FYI: A Note to Newcomers Are you new to TalentCulture? If so, you’re probably asking “What is #TChat?” It’s actually two valuable community resources available through a single Twitter hashtag. It’s both a weekly talent/career-oriented discussion forum, and it’s an “always on” knowledge-sharing channel. Both are freely available to anyone with a Twitter account. As founder @MeghanMBiro says, #TChat helps participants learn and grow personally and professionally. Why? “Because Community Matters!”

What attracts people to #TChat?

“This chat, more than any other, truly spans the world at work & shares a passion for making it great.” @AlliPolin

“Great info, embracing community, inspiring leading and learning.”   @TranslationLady

“I started about a year ago and developed my own community out of the experience to pay it forward.” @gingerconsult

What is the value of online learning communities?

“The power of online communities is the diversity of knowledge, experience and values. Communities are force multipliers.” @ValaAfshar

“The value lies in the diversity of ideas and practices all in one congenial environment.”  @EnZzzoo

“The strength of your network has never been a more important resource to draw from.”  @jmass

“Online learning communities are made up of professional colleagues that share & challenge = amazing learning.”  @AlliPolin

“Online learning communities allow professionals to interact with each other no matter the distance or time zone.”  @MZProhov

Why should you join #TChat on Wednesday nights?

“This is a true community that inspires conversation & thought. More like friends than strangers.”  @GabieKur

“I started to make more smart friends in our space. Simple. Follow the brilliance!”  @ChinaGorman

“#TChat is a learning-living platform. Community of insight, exploration, answers + growth.”  @justcoachit

“Some of the best hearts and minds are freely sharing transformational insights online.”  @ReCenterMoment

“The best part of #tchat is that you know you aren’t alone… others know exactly how you feel and share solutions.”  @DawnRasmussen

Ultimately, a community is only as viable as its participants. We value the thousands of smart, supportive business professionals who have contributed to TalentCulture. As long as you continue to show up at #TChat, this community will continue to be a source of inspiration, insight and support for us all. I’ll be there. I hope to see you, too, as we continue to tackle timely and important topics affecting today’s World of Work.

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NOTE: To see complete highlights from yesterday’s “communities and learning” #TChat anniversary session, see the Storify slideshow at the end of this post.

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Closing Notes & Highlights Slideshow

Did you miss the #TChat preview? Look here.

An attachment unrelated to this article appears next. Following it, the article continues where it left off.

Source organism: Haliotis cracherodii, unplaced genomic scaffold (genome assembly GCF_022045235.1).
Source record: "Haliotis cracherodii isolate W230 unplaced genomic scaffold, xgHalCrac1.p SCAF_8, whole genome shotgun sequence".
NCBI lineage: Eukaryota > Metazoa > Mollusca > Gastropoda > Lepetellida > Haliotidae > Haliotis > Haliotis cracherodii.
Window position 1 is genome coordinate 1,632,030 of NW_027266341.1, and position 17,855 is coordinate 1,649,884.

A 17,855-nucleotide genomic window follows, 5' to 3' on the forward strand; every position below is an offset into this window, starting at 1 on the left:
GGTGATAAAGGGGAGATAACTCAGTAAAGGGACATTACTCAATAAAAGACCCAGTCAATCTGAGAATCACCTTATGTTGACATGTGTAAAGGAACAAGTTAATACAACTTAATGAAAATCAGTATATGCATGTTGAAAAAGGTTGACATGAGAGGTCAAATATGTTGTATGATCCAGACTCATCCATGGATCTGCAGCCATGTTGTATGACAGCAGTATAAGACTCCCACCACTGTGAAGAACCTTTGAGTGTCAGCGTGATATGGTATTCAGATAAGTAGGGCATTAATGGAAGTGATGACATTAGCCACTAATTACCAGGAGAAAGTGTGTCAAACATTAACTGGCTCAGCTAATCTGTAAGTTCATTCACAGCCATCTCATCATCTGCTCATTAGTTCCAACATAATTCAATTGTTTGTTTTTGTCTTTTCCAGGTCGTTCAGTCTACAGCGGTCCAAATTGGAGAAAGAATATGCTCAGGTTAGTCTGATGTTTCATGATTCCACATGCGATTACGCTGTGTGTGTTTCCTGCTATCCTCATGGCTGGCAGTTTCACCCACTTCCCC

SPECIAL THANKS to this week’s inaugural #TChat Radio guests – who bring depth, humor and relevance to everything they touch. ChinaGorman, Justin Mass, Vala Afshar: you are a TalentCulture dream team.

NOTE TO BLOGGERS: If this #TChat session inspired you to write about social learning or the value of online communities, we’re happy to share your thoughts. Just post a link on Twitter (at #TChat or @TalentCulture), or insert a comment below, and we’ll add it to our archives. There are many voices in the #TChat community, with many ideas worth sharing. Let’s capture as many of them as possible.

WHAT’S AHEAD: You’ll want to make time for next week’s double feature! It’s all about productivity, prioritizing, and time management in today’s active World of Work. Tune in to #TChat Radio on Tuesday, Dec 4 at 7:30pm ET, when work/life experts Judy Martin and Cali Williams Yost talk with Kevin and Meghan. Then join the #TChat  Twitter discussion on Wednesday, Dec 5, 7-8pm ET to share your ideas and opinions. Look for a full preview early next week via @TalentCulture and #TChat. Thanks!

Image credit: tijmen at stock.xchng

#TChat INSIGHTS Slide Show: Social Learning and Online Communities

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High-Flying Talent Communities: #TChat Recap

Birds aren’t known to be mental giants. After all, does anyone really want to be called a “bird brain?” Yet, when it comes to communities, perhaps one of the smartest things you can do is to think like a bird.

At least that’s one way to summarize the wisdom shared at last night’s #TChat, where the discussion focused on the role of leadership and social media in empowering successful communities. These comments sparked my imagination:

“When birds migrate south they take turns being the leader. Drafting is tough.” @DavidSmooke

“And yet, they’re orderly.” @brentskinner

“And from afar the shape looks the same. The opportunity to lead as one.” @DavidSmooke